“Gay brothers and sisters,…You must come out. Come out… to your parents… I know that it is hard and will hurt them but think about how they will hurt you in the voting booth! Come out to your relatives… come out to your friends… if indeed they are your friends. Come out to your neighbors… to your fellow workers… to the people who work where you eat and shop… come out only to the people you know, and who know you. Not to anyone else. But once and for all, break down the myths, destroy the lies and distortions. For your sake. For their sake. For the sake of the youngsters who are becoming scared by the votes from Dade to Eugene.”
Harvey Milk said those words in the speech he gave on June 25, 1978 (Gay Freedom Day), five months before he was assassinated by former city Supervisor Dan White. His words on that day resonate today as much as they did 42 years ago. Today Harvey Milk would have been 90 years-old and on his birthday it is important to remember the impact Milk had on the LGBTQ community.
I had never heard of Harvey Milk growing up. Needless to say, it wasn’t something that any West Virginia public school would teach. As an adult, I might have heard Milk’s name mentioned at some point but if I did it was not something I retained. It wasn’t until the Academy Award-winning film (8 to be exact including Best Picture, Best Actor, Best Original Screenplay) about Harvey Milk’s life appropriately titled Milk came out in 2008 that I took notice of who Milk was and why it was important to remember his life.
Thanks to director Gus Van Zant, screenwriter Dustin Lance Black, and Sean Penn I became interested in Milk and his legacy. What Milk did for the LGBTQ community in the seventies was he not only gave a voice to the gay community but also gave them the courage to stand up and fight for their equality.
In a time not too long after the Stonewall Uprising, attitudes on homosexuality were still mostly negative but this did not stop Milk from founding the Castro Village Association, one of the first organizations for LGBT businesses. Milk furthered the success of the Castro District in San Francisco in 1974 when he organized the first Castro Street Fair as a way to bring more customers to Castro Street businesses. The 1974 event’s prosperity transformed the Castro village Association to a power base for the gay business owners and a model for LGBT neighborhoods in the United States.1
Milk also paved the way for LGBTQ elected officials. In 1977, Milk was elected as of one San Francisco’s City-County Supervisors and was inaugurated on January 9, 1978 becoming the first non-incumbent openly gay man in the U.S. to be elected to public office. As a Supervisor, Milk created partnerships in minority groups.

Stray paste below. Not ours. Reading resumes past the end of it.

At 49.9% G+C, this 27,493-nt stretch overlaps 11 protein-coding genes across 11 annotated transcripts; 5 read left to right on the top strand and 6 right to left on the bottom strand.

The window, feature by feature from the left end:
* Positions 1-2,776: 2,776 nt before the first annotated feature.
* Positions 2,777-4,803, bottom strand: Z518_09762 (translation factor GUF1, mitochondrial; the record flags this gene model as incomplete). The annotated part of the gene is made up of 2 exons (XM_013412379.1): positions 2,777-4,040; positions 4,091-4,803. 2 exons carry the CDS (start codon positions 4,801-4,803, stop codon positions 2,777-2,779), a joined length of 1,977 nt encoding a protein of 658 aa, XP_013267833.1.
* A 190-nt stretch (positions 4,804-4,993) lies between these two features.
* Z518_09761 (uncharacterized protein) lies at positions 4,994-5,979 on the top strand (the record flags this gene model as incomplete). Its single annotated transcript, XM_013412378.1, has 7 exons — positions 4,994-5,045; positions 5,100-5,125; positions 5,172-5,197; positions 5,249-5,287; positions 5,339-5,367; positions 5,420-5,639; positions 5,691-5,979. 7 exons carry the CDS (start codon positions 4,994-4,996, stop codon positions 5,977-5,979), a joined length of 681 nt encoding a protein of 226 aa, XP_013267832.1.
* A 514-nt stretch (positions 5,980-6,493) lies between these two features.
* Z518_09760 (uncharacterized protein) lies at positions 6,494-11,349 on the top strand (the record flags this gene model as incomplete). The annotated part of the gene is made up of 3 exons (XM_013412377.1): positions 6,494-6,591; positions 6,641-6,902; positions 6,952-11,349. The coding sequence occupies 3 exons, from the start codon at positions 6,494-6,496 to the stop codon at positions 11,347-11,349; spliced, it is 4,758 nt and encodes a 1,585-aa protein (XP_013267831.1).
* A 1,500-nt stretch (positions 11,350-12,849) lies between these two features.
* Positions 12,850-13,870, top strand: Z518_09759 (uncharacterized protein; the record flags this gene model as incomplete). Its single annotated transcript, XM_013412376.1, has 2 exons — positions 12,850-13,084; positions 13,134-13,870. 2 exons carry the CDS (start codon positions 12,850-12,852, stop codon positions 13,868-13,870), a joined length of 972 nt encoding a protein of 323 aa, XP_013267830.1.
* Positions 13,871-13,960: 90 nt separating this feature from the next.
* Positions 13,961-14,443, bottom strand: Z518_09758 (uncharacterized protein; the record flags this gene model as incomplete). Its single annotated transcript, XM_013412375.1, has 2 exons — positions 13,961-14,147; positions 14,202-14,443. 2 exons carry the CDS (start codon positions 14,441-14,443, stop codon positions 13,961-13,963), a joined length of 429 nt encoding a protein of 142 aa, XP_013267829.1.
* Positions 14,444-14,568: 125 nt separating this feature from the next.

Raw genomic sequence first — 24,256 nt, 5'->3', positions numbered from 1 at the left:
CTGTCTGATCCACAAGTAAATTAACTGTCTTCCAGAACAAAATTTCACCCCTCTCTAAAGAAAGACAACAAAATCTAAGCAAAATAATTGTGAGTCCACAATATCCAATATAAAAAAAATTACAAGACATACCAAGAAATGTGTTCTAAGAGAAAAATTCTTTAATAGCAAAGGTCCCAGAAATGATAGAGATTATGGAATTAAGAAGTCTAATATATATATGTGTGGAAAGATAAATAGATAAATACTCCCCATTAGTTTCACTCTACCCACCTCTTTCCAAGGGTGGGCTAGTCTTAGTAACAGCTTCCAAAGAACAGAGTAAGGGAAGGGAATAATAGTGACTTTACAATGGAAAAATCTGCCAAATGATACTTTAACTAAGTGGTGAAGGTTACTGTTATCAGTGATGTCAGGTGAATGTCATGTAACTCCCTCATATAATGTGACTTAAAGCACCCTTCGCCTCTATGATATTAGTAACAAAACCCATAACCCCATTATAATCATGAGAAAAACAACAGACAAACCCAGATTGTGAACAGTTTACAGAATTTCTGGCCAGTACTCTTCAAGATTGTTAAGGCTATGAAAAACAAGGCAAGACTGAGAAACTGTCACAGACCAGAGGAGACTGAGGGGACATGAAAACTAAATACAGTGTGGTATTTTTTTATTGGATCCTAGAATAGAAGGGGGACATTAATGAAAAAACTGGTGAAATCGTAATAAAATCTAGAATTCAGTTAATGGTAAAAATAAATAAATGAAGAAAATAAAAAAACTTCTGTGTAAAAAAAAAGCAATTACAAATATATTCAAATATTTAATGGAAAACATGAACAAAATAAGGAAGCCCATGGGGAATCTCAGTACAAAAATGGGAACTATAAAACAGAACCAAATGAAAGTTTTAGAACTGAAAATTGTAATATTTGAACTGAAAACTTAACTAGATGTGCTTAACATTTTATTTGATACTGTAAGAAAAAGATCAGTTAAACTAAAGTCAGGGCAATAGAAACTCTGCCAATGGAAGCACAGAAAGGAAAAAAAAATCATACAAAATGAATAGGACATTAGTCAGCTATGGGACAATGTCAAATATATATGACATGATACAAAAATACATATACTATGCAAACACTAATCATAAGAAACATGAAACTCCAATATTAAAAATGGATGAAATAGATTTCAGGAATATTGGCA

One of Milk’s biggest accomplishments was leading a grassroots effort to defeat the Briggs Initiative, a ballot measure which would have prohibited gays and lesbians as well as those who supported gay and lesbian rights from teaching in public schools in California. Thanks to Milk and his supporters, the Briggs Initiative was defeated by over a million votes.
Milk’s time as a Supervisor was cut short on November 27, 1978 when Dan White shot and killed Milk and San Francisco mayor George Moscone. While he was not the first LGBTQ person to be elected to a public office (that honor goes to Kathy Kozachenko2), Milk, like others before him, paved the way for future LGBTQ candidates.
One of those individuals is Lis Regula, who was the first transgender person to run for public office in Ohio. Regula declared his candidacy for Portage County, Ohio auditor in 2018, 40 years after Milk was assassinated. I joined Regula’s campaign around late June 2018 as an unofficial photographer. While Regula lost to the Republican incumbent, he had the makings of someone that would have made a difference in public office. Regula is the type of person who is easily approachable and had some innovate ideas to make the county auditor’s office more accessible to Portage County residents. One of those ideas was to have office hours at libraries around the county in the evening for people who could not make the trip to the auditor’s office during business hours.
“Harvey Milk was known as a gay politician and made his identity a vital part of his political life,” Regula said to me over Facebook Messenger. “Thanks to him paving the way, LGBTQ folks today can let that identity take a back seat and lead on issues, the way Danica Roem (the first openly transgender elected and serving in any U.S. state legislature) has done today. That progress from Milk to Roem has been crucial, but we have to keep expanding representation until all kids see themselves in all walks of life.”
In life, Milk inspired those around him to fight for what they believed in, and in death, he became a historic figure and pioneer for later generations. On his birthday, let’s remember his life and his achievements and honor him by keep fighting for equality. Great progress has been made since Milk’s death, but we still have a long way to go.
In his speech on Gay Freedom Day, he urged all gay people to come out because he knew putting a human face to the gay rights cause would bring the point home to families as to how important the fight for equality was, which was why marriage equality happened.
Eventually there will come a day that we won’t have to fear for our lives or our jobs because of our sexuality or gender identity. But that will only happen through having courage to come out, dispelling the stereotypes and prejudices that demonize the LGBT community.
Writer’s Note: This is the opinion of one contributing writer and may not reflect the views of Instinct Magazine itself or fellow contributors.